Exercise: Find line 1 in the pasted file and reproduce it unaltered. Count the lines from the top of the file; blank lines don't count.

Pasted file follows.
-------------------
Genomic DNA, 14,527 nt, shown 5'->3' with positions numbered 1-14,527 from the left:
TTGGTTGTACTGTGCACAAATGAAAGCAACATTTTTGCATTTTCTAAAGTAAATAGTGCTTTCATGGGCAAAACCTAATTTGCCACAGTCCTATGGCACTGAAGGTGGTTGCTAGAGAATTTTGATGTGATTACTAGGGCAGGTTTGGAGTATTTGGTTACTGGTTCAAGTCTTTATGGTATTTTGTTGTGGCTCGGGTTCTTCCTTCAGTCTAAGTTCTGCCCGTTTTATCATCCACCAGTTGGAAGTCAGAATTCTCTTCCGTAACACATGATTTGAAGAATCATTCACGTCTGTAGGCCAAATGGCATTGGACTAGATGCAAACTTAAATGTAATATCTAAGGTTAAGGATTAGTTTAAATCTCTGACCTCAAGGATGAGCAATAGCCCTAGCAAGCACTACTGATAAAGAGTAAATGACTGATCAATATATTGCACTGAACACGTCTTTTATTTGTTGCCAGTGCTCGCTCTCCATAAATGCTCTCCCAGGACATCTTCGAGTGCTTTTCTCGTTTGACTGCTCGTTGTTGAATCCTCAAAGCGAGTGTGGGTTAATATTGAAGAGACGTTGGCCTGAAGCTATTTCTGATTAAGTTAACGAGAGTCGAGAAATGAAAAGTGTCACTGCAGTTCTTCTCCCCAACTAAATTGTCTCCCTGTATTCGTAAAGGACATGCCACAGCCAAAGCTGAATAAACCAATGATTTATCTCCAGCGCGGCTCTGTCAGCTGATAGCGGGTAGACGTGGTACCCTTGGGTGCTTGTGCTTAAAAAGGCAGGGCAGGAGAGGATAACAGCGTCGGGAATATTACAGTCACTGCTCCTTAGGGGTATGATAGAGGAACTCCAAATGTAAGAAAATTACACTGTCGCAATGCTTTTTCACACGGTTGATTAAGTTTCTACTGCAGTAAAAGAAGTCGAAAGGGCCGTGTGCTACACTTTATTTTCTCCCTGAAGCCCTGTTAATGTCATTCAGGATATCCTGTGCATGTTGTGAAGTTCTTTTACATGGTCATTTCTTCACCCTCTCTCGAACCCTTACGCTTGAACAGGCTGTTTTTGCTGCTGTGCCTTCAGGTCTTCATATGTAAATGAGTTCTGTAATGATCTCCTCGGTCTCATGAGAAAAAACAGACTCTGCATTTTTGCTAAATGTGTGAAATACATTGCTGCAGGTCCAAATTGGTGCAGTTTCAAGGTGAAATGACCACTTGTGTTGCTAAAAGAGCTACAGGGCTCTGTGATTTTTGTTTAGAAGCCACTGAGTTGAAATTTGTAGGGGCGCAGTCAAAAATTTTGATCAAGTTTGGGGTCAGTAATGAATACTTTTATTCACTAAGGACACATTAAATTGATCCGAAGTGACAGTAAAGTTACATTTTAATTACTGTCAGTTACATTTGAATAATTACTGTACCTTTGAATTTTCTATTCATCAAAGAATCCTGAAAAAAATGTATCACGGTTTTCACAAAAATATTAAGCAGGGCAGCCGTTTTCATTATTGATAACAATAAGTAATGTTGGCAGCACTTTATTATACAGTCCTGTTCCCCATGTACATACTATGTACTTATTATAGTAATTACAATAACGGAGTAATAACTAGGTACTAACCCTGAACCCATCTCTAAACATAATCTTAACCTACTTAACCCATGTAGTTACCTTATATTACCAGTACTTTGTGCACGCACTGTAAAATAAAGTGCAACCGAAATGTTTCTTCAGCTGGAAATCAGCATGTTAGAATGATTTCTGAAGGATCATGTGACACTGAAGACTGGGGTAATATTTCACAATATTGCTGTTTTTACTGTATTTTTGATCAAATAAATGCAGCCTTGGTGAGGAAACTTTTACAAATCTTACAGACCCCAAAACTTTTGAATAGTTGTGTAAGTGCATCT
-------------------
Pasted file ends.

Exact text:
Genomic DNA, 14,527 nt, shown 5'->3' with positions numbered 1-14,527 from the left: